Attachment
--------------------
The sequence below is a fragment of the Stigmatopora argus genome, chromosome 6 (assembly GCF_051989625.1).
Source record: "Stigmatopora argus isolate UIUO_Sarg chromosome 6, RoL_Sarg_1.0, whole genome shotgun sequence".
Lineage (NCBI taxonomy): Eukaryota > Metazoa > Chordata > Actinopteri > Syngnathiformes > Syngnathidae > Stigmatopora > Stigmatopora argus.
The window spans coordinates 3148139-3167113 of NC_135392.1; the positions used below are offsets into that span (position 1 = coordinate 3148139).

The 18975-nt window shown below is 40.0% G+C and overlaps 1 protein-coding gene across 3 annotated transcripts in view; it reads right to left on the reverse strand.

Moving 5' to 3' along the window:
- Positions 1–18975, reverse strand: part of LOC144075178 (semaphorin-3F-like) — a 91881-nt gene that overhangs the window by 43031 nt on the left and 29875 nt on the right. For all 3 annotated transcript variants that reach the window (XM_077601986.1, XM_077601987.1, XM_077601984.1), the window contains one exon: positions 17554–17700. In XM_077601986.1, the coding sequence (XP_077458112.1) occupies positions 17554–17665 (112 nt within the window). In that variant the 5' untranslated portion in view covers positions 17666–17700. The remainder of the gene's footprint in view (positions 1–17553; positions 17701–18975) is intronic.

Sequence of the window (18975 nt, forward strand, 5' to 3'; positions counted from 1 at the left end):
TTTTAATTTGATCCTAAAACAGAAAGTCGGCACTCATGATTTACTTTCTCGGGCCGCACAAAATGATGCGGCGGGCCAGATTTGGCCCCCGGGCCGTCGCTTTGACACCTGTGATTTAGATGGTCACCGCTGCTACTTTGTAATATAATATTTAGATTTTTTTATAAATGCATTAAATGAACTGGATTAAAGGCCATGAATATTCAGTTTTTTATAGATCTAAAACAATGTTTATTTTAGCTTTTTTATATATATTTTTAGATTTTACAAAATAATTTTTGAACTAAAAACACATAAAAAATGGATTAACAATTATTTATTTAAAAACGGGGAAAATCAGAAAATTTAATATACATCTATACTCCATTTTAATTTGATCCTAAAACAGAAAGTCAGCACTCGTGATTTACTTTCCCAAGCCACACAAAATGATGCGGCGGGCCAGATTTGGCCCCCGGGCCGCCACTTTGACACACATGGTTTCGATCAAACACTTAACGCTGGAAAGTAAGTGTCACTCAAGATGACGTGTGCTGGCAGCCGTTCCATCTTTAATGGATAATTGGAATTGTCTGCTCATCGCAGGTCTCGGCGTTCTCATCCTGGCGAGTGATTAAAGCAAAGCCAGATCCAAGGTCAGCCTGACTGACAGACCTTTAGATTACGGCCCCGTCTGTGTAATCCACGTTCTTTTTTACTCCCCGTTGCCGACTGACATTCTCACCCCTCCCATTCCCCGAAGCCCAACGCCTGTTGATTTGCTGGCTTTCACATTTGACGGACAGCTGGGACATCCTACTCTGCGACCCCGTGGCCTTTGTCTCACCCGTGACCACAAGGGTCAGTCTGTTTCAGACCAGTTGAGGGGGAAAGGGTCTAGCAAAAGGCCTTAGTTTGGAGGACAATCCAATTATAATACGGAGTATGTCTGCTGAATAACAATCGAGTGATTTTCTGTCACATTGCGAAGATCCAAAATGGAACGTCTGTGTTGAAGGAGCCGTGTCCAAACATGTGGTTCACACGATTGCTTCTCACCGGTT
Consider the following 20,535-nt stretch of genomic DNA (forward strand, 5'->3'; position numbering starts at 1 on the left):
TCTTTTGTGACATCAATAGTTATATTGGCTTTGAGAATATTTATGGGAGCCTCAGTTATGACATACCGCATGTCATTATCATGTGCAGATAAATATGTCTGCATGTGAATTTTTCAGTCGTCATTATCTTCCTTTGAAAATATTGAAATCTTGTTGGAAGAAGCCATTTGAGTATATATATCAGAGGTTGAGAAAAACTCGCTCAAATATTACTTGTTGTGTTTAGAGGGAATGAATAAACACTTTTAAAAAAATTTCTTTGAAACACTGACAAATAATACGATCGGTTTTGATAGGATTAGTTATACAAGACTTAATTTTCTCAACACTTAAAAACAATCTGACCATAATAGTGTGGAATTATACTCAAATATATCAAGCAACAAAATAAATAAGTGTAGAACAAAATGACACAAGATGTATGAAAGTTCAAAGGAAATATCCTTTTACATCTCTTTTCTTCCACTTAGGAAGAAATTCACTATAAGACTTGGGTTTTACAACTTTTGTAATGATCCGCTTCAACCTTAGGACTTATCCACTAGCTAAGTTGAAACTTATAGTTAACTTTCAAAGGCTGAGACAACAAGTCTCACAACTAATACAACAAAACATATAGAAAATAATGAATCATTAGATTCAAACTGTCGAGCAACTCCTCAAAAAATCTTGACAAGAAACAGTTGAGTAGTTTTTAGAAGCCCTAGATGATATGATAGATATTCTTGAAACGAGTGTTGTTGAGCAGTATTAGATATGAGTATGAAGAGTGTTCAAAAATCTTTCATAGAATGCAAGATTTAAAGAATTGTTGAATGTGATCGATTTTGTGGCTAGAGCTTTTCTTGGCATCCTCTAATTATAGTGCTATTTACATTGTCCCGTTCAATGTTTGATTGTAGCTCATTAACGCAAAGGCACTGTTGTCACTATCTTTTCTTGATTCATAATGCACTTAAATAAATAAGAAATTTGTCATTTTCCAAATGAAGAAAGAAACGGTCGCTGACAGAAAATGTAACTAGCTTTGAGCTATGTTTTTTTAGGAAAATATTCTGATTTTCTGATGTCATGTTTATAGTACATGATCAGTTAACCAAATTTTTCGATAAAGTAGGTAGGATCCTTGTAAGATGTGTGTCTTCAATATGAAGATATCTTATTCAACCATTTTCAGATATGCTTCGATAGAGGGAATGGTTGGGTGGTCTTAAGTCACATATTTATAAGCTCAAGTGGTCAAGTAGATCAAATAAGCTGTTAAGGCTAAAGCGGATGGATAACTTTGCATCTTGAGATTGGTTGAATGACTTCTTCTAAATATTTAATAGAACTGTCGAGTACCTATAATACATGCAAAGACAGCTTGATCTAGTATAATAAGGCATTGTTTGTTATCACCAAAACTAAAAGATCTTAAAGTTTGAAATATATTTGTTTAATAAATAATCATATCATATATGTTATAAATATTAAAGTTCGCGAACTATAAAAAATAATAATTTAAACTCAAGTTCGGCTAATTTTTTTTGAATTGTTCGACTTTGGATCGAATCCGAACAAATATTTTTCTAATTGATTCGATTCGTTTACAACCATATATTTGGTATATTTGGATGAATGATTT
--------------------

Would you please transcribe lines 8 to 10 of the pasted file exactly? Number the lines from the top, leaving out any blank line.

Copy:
Sequence of the window (18975 nt, forward strand, 5' to 3'; positions counted from 1 at the left end):
TTTTAATTTGATCCTAAAACAGAAAGTCGGCACTCATGATTTACTTTCTCGGGCCGCACAAAATGATGCGGCGGGCCAGATTTGGCCCCCGGGCCGTCGCTTTGACACCTGTGATTTAGATGGTCACCGCTGCTACTTTGTAATATAATATTTAGATTTTTTTATAAATGCATTAAATGAACTGGATTAAAGGCCATGAATATTCAGTTTTTTATAGATCTAAAACAATGTTTATTTTAGCTTTTTTATATATATTTTTAGATTTTACAAAATAATTTTTGAACTAAAAACACATAAAAAATGGATTAACAATTATTTATTTAAAAACGGGGAAAATCAGAAAATTTAATATACATCTATACTCCATTTTAATTTGATCCTAAAACAGAAAGTCAGCACTCGTGATTTACTTTCCCAAGCCACACAAAATGATGCGGCGGGCCAGATTTGGCCCCCGGGCCGCCACTTTGACACACATGGTTTCGATCAAACACTTAACGCTGGAAAGTAAGTGTCACTCAAGATGACGTGTGCTGGCAGCCGTTCCATCTTTAATGGATAATTGGAATTGTCTGCTCATCGCAGGTCTCGGCGTTCTCATCCTGGCGAGTGATTAAAGCAAAGCCAGATCCAAGGTCAGCCTGACTGACAGACCTTTAGATTACGGCCCCGTCTGTGTAATCCACGTTCTTTTTTACTCCCCGTTGCCGACTGACATTCTCACCCCTCCCATTCCCCGAAGCCCAACGCCTGTTGATTTGCTGGCTTTCACATTTGACGGACAGCTGGGACATCCTACTCTGCGACCCCGTGGCCTTTGTCTCACCCGTGACCACAAGGGTCAGTCTGTTTCAGACCAGTTGAGGGGGAAAGGGTCTAGCAAAAGGCCTTAGTTTGGAGGACAATCCAATTATAATACGGAGTATGTCTGCTGAATAACAATCGAGTGATTTTCTGTCACATTGCGAAGATCCAAAATGGAACGTCTGTGTTGAAGGAGCCGTGTCCAAACATGTGGTTCACACGATTGCTTCTCACCGGTT
Consider the following 20,535-nt stretch of genomic DNA (forward strand, 5'->3'; position numbering starts at 1 on the left):